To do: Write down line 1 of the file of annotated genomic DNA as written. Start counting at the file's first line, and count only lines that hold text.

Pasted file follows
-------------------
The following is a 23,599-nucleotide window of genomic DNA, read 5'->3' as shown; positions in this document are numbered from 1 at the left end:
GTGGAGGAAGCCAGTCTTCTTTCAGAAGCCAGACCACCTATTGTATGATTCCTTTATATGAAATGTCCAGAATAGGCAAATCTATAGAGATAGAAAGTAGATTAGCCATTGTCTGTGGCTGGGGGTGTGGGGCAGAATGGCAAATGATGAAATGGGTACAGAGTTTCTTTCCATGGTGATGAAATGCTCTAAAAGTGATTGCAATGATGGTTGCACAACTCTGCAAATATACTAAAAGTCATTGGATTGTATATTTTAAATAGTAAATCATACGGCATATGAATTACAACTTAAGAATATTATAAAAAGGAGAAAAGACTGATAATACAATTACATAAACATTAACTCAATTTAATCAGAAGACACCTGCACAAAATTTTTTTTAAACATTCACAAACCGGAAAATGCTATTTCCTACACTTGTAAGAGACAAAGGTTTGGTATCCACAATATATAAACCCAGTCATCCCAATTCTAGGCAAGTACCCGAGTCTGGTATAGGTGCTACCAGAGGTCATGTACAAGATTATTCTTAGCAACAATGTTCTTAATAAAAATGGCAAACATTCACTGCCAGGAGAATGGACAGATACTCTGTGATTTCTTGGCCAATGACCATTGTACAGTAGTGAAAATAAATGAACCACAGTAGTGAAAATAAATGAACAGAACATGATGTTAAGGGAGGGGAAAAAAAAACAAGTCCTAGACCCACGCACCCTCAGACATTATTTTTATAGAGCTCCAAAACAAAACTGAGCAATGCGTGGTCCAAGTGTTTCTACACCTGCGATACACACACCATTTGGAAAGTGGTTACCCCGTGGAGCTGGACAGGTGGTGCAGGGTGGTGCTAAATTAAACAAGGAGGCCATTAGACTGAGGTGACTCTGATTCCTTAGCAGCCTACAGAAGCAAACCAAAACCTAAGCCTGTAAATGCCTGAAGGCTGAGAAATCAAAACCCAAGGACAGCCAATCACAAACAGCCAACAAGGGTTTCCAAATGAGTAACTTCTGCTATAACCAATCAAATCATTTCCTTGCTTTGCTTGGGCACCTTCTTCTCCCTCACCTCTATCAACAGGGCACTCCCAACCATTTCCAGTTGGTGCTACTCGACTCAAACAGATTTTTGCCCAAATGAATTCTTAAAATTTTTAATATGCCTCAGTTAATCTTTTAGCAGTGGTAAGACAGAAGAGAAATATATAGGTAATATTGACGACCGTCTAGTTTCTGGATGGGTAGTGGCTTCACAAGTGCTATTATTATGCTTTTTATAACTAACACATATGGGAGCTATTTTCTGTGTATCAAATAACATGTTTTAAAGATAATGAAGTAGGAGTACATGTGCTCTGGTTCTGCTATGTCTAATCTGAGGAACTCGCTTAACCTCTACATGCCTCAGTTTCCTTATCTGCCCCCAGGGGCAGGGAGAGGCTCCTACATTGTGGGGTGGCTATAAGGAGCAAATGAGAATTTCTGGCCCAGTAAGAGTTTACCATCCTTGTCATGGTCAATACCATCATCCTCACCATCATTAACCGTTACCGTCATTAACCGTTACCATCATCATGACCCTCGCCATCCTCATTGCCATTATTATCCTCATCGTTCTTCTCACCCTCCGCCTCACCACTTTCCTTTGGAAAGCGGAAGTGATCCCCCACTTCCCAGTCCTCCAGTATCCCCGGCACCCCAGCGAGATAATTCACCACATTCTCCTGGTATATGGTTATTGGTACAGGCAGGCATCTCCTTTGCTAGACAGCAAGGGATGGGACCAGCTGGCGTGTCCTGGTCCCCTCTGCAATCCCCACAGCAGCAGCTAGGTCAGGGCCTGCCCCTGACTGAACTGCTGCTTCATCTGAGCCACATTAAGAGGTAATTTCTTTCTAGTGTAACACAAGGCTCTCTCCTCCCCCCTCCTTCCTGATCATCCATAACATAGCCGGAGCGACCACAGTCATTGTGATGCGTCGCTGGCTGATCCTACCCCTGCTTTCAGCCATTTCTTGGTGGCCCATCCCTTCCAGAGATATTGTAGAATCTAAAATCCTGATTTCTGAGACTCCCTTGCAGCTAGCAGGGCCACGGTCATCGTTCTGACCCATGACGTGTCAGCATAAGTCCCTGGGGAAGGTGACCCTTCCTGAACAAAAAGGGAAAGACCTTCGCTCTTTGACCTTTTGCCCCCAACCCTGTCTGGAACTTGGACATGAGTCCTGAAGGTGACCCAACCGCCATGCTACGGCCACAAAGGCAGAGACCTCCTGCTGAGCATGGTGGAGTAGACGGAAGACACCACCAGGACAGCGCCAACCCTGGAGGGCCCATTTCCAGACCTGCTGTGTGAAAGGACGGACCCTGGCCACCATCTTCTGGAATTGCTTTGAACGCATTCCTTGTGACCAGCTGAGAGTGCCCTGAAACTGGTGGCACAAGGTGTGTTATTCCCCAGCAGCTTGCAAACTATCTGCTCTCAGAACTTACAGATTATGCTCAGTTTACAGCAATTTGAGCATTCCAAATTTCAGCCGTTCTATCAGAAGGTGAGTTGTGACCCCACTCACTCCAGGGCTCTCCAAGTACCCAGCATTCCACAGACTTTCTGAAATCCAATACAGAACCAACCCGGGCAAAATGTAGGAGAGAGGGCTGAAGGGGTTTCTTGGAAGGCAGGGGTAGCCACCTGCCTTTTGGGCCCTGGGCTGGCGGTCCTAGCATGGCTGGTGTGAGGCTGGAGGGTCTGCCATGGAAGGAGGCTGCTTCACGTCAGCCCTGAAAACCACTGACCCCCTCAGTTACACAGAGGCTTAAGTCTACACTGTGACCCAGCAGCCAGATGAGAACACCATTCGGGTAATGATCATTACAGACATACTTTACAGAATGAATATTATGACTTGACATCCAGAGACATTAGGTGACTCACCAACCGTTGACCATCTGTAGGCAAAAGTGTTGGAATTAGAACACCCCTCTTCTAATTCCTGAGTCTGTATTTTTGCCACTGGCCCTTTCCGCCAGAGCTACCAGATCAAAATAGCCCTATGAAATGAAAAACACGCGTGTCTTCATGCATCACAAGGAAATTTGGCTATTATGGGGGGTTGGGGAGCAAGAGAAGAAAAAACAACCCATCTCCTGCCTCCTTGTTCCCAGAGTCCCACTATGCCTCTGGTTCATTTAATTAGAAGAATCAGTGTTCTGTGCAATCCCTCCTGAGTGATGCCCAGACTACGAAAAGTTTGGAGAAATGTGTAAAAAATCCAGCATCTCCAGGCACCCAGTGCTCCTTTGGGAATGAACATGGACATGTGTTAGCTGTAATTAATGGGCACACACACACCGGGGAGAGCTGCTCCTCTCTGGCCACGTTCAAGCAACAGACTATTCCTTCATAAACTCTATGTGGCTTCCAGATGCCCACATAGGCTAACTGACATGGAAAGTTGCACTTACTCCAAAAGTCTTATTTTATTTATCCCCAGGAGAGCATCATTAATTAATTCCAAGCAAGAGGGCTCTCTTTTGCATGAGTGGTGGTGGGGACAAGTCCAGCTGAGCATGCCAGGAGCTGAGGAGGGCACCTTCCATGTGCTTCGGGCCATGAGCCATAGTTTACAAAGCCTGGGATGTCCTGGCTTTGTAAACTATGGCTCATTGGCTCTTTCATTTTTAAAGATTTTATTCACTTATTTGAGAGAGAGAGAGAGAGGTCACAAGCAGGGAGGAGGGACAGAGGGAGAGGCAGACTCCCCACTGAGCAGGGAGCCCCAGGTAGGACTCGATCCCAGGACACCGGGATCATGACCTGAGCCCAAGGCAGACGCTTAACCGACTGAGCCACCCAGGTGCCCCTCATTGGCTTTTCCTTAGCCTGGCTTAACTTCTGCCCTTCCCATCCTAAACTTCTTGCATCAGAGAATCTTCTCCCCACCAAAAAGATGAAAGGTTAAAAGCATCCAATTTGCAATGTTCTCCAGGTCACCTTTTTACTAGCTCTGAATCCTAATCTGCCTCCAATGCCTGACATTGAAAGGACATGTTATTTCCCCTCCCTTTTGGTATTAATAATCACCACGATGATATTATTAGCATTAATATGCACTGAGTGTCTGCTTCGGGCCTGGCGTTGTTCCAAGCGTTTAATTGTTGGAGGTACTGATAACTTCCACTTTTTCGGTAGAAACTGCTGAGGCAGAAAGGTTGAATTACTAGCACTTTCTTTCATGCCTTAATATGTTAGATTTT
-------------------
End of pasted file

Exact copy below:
The following is a 23,599-nucleotide window of genomic DNA, read 5'->3' as shown; positions in this document are numbered from 1 at the left end: